More than 50% of organizations recently surveyed said felt their ERM program is integrated well with other assurance functions and the company as a whole. Half of those surveyed also indicated that they have been able to achieve a more holistic view of enterprise risk by improving the engagement of assurance functions.
How to Get Started with an ERM Program
Implementing ERM does not mean you must rip out your current risk management program by the roots. Indeed, processes that are working well can often be rolled out across the enterprise. The best place to start your ERM journey is to examine your current processes, people, and technology to determine what is working and what could use improvement – then evaluate that in terms of extending risk management across the enterprise. What do you need to add, change, or expand to get you where you want – and need – to be? Here are six questions to get you started:
Identify your risks and the potential impact on the company.
What is your strategy for responding to risk – and how will ERM help create and protect value? And what is your risk appetite? Defining your risk appetite sets the stage for your response.
Leverage what your organization is already doing to manage risk.
Apply current practices and strategies for managing well-understood risks – like worker injuries – to other risks. This also may be a good opportunity to re-examine your risk management process to ensure your operational risks align with strategy.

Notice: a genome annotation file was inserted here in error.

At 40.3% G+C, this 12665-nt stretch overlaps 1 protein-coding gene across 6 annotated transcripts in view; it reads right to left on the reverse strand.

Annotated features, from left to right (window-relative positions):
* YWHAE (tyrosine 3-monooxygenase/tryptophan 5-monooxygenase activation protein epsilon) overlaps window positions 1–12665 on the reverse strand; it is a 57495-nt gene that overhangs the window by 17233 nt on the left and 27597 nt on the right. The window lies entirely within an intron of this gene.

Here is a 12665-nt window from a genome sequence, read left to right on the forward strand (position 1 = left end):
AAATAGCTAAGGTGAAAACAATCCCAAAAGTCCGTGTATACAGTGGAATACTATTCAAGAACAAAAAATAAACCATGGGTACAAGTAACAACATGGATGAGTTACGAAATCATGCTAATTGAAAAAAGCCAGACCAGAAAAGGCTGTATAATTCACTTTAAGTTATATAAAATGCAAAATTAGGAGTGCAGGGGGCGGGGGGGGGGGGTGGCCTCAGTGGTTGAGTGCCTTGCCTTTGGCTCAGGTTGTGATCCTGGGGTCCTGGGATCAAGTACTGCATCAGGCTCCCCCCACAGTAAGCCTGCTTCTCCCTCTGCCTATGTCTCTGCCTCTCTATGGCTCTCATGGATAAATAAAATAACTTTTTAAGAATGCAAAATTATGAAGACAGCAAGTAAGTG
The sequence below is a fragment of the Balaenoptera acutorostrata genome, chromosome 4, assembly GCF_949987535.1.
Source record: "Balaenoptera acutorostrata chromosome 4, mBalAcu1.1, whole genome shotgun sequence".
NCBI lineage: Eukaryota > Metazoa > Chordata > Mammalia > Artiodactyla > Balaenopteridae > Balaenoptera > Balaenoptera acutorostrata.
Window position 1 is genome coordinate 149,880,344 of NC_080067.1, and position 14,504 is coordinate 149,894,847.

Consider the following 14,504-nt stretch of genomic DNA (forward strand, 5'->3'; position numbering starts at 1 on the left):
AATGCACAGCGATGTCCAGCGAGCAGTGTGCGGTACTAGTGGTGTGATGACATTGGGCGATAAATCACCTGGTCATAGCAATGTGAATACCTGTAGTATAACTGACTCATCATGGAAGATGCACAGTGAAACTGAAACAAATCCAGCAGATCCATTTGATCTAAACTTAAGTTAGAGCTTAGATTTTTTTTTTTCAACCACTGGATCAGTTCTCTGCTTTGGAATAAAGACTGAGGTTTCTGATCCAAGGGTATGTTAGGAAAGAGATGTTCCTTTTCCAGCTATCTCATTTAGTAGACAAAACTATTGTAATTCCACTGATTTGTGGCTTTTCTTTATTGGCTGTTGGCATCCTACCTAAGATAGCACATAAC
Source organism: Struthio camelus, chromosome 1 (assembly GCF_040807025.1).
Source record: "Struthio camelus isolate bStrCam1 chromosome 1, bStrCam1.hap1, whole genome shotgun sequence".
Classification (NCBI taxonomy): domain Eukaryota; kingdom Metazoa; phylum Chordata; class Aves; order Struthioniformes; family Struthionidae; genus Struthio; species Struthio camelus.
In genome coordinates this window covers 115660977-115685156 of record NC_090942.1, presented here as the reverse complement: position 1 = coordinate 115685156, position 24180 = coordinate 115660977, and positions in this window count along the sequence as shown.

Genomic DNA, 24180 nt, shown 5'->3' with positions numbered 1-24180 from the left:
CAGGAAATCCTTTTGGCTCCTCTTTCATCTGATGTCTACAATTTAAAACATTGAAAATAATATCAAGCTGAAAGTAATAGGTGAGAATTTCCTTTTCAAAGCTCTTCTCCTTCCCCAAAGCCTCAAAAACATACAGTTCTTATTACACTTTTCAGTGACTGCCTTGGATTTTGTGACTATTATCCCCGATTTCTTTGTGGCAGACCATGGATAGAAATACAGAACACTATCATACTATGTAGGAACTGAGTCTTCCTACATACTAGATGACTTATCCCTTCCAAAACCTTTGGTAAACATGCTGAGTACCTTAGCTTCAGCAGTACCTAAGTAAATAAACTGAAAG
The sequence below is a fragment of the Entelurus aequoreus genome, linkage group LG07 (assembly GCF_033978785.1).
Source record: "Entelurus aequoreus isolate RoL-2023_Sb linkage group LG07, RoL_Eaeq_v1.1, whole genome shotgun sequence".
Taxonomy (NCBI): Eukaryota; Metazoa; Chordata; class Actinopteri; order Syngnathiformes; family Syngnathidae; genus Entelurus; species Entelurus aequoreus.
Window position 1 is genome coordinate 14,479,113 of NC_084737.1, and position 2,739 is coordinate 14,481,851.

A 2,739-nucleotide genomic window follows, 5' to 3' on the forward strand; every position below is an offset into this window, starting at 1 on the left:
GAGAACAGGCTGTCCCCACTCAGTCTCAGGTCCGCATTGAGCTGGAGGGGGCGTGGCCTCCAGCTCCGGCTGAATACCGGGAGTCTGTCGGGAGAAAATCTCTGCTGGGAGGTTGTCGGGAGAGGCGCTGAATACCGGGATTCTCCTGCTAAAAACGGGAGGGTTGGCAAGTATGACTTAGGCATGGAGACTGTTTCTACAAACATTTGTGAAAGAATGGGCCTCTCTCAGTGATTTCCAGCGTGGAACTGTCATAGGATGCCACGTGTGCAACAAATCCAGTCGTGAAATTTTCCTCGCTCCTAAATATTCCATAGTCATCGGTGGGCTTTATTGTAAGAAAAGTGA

Enlist the support of all stakeholders – operations, sales, accounting, legal, and more. And designate a leader – preferably from the C-suite – to champion the ERM cause.
Break it down.
The idea of managing all risks can be overwhelming at first, so start with the risks that have the biggest impact on the company’s success and build from there.
Designate responsibility for each risk to whoever is most closely associated with that risk.
Report on progress.
How has ERM added value to the enterprise?
How Technology Can Help Execute an ERM Program
Managing risk at an enterprise level is virtually impossible with spreadsheets, which is why many organizations struggle with executing a proper Enterprise Risk Management program. It takes the power of today’s cloud-based technology to successfully manage high-level risks on such a broad scale.
ERM software gathers all risk-related information into one source – which alone adds value to the organization by increasing efficiency in the process, as well as accuracy and consistency in the data. ERM software also can:
Why Culture is a Critical Component of Enterprise Risk Management
For ERM to be successful, risk management must be a part of every critical decision throughout the organization. That means cultivating a risk culture. People at all levels and functions must not only understand the organization’s approach to risk, but take personal responsibility for managing risk in their everyday work.
Making that happen requires top-level buy-in. If the C-suite incorporates risk into their decisions, others will follow. Add to that by communicating widely, clearly, and continuously about expectations. Assign responsibility for managing specific risks – and hold people accountable.
ERM doesn’t eliminate risk – of course – but it will minimize surprises. And if something unexpected does happen, you’ll have the knowledge, tools, and culture to turn those challenges into opportunities for success.
How’s Your View?